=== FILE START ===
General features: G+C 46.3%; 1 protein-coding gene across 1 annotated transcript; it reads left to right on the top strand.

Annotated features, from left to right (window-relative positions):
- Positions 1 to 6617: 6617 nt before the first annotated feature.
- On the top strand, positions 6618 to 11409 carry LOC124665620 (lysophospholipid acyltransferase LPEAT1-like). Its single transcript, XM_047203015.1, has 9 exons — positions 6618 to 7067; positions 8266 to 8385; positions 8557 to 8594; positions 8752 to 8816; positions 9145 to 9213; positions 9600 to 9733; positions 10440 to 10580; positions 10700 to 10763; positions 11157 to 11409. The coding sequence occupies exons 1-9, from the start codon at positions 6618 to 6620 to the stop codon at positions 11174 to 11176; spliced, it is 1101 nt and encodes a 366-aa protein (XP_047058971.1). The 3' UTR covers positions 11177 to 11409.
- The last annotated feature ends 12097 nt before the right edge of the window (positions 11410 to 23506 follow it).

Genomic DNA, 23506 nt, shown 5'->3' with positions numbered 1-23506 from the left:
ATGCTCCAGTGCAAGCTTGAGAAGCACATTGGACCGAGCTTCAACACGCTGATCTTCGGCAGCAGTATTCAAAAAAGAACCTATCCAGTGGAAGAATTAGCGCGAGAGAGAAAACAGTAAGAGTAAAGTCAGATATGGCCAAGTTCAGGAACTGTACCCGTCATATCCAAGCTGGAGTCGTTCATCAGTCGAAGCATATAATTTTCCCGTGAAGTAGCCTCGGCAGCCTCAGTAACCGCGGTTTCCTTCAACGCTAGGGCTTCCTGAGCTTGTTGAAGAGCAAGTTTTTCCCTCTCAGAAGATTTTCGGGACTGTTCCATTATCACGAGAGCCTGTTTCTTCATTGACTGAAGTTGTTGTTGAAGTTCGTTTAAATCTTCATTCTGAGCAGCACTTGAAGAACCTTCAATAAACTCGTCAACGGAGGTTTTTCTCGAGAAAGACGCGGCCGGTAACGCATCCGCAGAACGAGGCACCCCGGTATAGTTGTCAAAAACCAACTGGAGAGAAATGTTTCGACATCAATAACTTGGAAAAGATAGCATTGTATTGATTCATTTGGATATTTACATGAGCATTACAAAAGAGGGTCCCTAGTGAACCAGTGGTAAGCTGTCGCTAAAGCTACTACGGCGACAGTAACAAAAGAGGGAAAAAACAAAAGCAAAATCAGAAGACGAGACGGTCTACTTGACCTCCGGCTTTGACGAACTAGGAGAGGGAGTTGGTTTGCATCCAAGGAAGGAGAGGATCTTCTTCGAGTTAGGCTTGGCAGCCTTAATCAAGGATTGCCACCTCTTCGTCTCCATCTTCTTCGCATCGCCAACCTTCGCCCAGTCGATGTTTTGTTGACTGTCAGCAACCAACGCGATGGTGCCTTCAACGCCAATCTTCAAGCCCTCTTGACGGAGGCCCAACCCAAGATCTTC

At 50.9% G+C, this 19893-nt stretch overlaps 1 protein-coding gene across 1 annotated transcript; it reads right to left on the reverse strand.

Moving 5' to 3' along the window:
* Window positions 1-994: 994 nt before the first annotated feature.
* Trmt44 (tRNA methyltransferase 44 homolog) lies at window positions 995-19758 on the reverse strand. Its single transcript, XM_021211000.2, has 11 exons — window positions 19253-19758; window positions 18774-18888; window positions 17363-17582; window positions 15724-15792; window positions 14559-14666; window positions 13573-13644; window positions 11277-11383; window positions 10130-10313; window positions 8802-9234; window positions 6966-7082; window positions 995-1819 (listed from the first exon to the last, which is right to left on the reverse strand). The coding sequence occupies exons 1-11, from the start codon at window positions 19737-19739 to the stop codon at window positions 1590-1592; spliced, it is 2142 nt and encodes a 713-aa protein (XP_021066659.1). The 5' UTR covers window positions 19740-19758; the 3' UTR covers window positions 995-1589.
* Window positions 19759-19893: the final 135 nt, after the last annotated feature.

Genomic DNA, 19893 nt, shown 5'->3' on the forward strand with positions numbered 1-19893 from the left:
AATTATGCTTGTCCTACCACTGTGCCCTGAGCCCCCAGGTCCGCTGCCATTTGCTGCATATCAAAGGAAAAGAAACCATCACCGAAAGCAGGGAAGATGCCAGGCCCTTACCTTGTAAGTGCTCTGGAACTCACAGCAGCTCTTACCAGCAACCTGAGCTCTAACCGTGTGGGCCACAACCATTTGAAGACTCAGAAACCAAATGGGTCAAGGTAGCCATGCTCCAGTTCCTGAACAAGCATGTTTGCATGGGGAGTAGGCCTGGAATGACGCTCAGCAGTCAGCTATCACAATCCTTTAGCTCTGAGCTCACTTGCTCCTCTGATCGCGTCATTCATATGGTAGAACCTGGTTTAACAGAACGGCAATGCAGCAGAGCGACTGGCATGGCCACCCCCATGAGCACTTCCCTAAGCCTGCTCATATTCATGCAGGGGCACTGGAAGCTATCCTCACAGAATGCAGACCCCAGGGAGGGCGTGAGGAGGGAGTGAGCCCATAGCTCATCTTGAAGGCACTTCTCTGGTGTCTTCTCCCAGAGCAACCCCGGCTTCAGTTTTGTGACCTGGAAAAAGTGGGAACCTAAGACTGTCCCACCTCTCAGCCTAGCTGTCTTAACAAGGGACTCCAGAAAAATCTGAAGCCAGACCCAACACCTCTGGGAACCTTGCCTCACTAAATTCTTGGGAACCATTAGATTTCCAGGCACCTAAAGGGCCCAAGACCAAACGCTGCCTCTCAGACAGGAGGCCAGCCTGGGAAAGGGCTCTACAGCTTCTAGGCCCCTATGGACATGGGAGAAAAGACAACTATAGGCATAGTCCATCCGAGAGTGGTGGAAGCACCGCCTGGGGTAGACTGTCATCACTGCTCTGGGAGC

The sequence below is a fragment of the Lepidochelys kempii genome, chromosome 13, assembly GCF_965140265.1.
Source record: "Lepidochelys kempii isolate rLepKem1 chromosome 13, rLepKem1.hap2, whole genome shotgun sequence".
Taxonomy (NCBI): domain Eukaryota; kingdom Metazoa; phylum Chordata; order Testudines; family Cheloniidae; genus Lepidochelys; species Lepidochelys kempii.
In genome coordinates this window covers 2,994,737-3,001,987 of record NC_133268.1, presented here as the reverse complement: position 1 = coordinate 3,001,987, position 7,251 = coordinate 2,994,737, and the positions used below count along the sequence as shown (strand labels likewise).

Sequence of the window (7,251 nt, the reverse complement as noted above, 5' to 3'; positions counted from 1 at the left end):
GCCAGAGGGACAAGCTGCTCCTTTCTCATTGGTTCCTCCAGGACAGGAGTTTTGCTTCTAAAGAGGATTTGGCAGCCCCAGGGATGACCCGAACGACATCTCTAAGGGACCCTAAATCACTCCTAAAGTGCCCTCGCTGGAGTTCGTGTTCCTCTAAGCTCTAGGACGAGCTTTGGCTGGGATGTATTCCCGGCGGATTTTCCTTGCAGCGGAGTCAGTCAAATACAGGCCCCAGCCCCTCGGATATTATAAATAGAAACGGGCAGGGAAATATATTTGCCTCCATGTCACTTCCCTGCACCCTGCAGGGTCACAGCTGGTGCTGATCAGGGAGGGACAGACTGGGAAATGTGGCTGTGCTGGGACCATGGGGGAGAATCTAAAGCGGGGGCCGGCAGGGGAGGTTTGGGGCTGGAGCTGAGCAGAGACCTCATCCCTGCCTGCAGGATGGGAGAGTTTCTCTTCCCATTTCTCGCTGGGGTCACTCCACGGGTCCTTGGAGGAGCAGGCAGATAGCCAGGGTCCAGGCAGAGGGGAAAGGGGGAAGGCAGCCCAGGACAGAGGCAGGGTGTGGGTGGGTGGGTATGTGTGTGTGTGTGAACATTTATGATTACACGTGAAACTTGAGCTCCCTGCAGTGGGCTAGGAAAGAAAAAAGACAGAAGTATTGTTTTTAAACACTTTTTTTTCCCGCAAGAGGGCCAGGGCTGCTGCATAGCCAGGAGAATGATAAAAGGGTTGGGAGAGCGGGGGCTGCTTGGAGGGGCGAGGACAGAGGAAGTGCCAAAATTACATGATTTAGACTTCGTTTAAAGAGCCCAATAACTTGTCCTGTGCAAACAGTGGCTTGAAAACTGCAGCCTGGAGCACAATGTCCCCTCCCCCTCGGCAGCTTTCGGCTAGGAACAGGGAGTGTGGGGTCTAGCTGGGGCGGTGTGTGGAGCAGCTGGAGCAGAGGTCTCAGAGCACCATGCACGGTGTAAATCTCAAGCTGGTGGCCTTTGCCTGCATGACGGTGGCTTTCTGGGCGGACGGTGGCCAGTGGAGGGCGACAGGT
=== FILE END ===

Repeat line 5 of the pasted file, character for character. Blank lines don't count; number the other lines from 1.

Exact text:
- The last annotated feature ends 12097 nt before the right edge of the window (positions 11410 to 23506 follow it).